When you are learning how to transfer your song to sheet music, one of the first lessons is timing. As a songwriter, you can write a song without playing an instrument and even without knowing how to write sheet music, but if you’re wanting it down on paper, you will need to have at least a working knowledge of a few music basics.
One of those basics is timing. The timing of notes on sheet music can make or break a song. When someone hasn’t yet heard the song performed, your sheet music is all they have to figure out how it sounds. So if the timing is off and doesn’t match the correct beats for the time signature, it can affect how the overall song is viewed (and played) by others.
Determining Your Song’s Time Signature
Before you can write the timing of a song, you need to know what time signature (aka meter signature) you will be using. Most typical songs use the Common Time Signature of 4/4, but more complicated compositions, as in classical music, tend to use a variety of complex time signatures from 2/4 to 11/16.
To determine the time signature for your song, you can simply tap your foot and count the beats per measure. Once you get the hang of it, this part is fairly easy. When using the “toe tapping” method, your foot will most likely tap on the strong and medium beats, which is discussed more in the next section on beat stresses.
According to wikiHow, you can also calculate the time signature by counting on your fingers. “When the melody or rhythm starts, start counting. Every beat, add a finger until the melody starts over, which is when you start at one again. Chances are, the number is 4 or 8, the most commonly used time signature. Whatever number is the one you end up with before it starts over is the top number on the fraction of the time signature.”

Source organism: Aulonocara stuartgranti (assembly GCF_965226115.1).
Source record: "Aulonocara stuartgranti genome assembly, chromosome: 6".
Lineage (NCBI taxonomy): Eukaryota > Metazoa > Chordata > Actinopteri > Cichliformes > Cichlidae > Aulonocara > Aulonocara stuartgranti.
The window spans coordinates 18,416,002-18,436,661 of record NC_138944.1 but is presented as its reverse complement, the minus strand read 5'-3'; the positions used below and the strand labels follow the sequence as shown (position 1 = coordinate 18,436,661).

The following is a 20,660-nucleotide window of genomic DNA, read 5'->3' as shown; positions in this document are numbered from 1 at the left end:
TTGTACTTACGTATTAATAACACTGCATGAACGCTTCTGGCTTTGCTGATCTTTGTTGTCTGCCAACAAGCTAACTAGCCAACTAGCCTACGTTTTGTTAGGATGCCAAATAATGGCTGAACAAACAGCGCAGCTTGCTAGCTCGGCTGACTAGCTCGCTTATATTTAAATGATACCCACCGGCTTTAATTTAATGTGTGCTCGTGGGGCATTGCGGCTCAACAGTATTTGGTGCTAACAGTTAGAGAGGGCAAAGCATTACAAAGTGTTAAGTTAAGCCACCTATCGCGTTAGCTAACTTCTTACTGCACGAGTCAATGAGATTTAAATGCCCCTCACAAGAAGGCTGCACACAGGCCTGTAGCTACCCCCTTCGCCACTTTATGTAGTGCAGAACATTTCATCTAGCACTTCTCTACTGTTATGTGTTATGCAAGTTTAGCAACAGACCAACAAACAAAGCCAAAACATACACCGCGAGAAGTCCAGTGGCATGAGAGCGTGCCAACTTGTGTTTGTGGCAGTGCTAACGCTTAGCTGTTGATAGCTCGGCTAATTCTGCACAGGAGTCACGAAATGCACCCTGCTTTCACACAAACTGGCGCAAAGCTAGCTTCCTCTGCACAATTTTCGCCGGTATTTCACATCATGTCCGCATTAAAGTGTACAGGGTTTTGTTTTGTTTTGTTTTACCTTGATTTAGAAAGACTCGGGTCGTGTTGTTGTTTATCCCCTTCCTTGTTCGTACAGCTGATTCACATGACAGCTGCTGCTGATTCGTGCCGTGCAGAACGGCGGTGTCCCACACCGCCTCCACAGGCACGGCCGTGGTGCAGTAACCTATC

Understanding Beat Stresses for Song Timing
A good way to learn how to write the timing of a song is by paying attention to beat stresses. The first beat or count of a measure should always be the first “stress,” as it is the strongest beat in the measure, and it’s the one where the most emphasis is placed. When counting common time signature in a song like “Mary Had A Little Lamb,” the first stress is on the first syllable of Mary in the opening line. Click to view the following image.
Notice how the first count of every measure is a strong stress, the second is weak, the third is medium, and the fourth is weak. This rule never changes. If a song is written in 4/4, it must follow the strong-weak-medium-weak stresses. Compound signatures (i.e., 3/4 and 6/8) must follow a strong-weak-weak pattern. If it doesn’t, the timing is wrong.
When writing the timing for your own song, always make sure the first note of every measure follows this pattern and starts out with a strong stress.
Using a Pickup Measure
The only exception to the above rule is using a pickup measure. Pickup measures are shortened measures used at the beginning of a song when the song starts on a weak beat.
“Often, a piece of music does not begin on the strongest downbeat,” Catherine Schmidt-Jones writes on Connexions. “Instead, the strong beat that people like to count as ‘one’ (the beginning of a measure), happens on the second or third note, or even later. In this case, the first measure may be a full measure that begins with some rests. But often the first measure is simply not a full measure. This shortened first measure is called a pickup measure.”
When your song doesn’t begin on a strong beat, you will need to include a pickup measure at the start of your sheet music. If “Mary Had A Little Lamb” had begun with another word ahead of the main phrase, a pickup measure would have been added and it would look similar to this:
In this image, also take note of the last measure, which ends in 3 counts rather than 4. This is due to the pickup measure of 1. When a pickup measure is used, the first and final measure of a song should equal one full measure.
There are obviously so many more lessons in music timing, such as understanding 6/8 time and the different types of time signatures, but this list is a good starting point.
When you learn the correct way of writing a song’s time on sheet music, you will find that if you start out wrong, the entire song will be wrong. But when you start out right, the entire song will be right.
Now that you know about time signatures, read about how to determine the key signature of a song.